A bone bruise is bruising of the bone, commonly occuring in the cannon and pastern bone. It is caused when tremendous force is concentrated in one of these areas, causing damage to the bones. Fluid builds up inside the bone and swelling occurs. Because bone bruises are caused by a hard impact, this kind of injury is most common in jumpers and eventers, or horses that are worked on hard ground.
Bone bruises are very painful, despite the fact that they are small and hard to identify without proper equipment. Nuclear bone scans often view a bone bruise as a hot spot, yet pinpointing it exactly with that machine is difficult. The best way to locate it is by using a magnetic resonance imaging(MRI) scan.
The time the horse will need off varies depending on how bad the bruising is, but average he will need to rest for three months before continuing work. Veternarians recommend using anti-inflammatory medications, such as Equioxx, to help with the injury. According to Nan Martin, wintergreen, cypress, and helichrysum are great natural alternatives for bone injuries.
Sometimes, the tissue lining a joint can become inflammed, which if not treated can eventually lead to osteoarthritis. This type of injury can occur in any horse, particularly when the horse's workload suddenly increases. Signs include soreness, stiffness, and less fluid gaits. His joints may swell and feel hot.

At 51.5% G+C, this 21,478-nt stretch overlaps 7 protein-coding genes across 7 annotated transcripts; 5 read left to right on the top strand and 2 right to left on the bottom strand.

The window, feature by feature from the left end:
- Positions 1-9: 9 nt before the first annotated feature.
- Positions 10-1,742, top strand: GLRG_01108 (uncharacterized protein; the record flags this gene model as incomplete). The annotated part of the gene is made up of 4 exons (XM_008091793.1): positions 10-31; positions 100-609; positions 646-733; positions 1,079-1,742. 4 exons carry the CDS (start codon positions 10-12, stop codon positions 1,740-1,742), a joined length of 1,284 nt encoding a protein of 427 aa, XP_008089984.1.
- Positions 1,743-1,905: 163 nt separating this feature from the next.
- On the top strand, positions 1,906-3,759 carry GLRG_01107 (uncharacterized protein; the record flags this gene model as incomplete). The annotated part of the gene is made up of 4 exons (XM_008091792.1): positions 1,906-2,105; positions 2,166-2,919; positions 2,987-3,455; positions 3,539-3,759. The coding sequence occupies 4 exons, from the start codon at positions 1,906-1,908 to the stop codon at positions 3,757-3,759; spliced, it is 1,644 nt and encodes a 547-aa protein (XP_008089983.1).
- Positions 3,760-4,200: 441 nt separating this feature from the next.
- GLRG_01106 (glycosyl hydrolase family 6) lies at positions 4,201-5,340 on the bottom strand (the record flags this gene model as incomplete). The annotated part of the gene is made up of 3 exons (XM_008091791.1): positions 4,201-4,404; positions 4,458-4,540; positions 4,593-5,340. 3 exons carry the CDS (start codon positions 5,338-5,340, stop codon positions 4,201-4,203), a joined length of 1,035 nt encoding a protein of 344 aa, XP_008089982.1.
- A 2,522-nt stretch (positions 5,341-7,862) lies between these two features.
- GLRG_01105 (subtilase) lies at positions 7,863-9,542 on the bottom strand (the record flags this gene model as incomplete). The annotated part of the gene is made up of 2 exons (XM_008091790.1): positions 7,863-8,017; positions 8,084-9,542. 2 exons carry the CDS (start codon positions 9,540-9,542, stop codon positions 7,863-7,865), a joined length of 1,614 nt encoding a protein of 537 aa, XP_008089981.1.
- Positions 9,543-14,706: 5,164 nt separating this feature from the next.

|The red represents inflammation. credit|
The best way to treat this injury is give the horse a stall rest and cold-hose his joints daily until they are no longer hot. You also want to reduce inflammation in his joints, which can be done using anti-inflammatory medication. According to Nan Martin, Thyme, Bergamot, and Eucalyptis have been known to work in the same manner. Recovery may take a week or more, depending on the severity of the inflammation. Once your horse has recovered, gradually increase his work load and plan the most intense workouts several days or more apart from each other.
It is natural for muscles to be a little sore after a workout, but sometimes they become strained, which commonly occurs in dressage horses, who must work hard to maintain a collected frame. As a result, his back may hurt and become stiff. He may also be resistant to bend, turning, and collecting.
In the scenario that the pain and stiffness does not disappear after rest, or it if reappears, search for other causes, such as a poorly fitting saddle or an unbalanced rider. Massage, chiropractic work, acupressure, or even a thorough currying have been known reduce soreness. Combining massage with essential oils is said to increase it's affectiveness.
Remember to always be aware of your horse's condition and well-being. Detecting problems early on can prevent more serious problems from arising, keeping your horse healthy and possibly saving you money in the long run.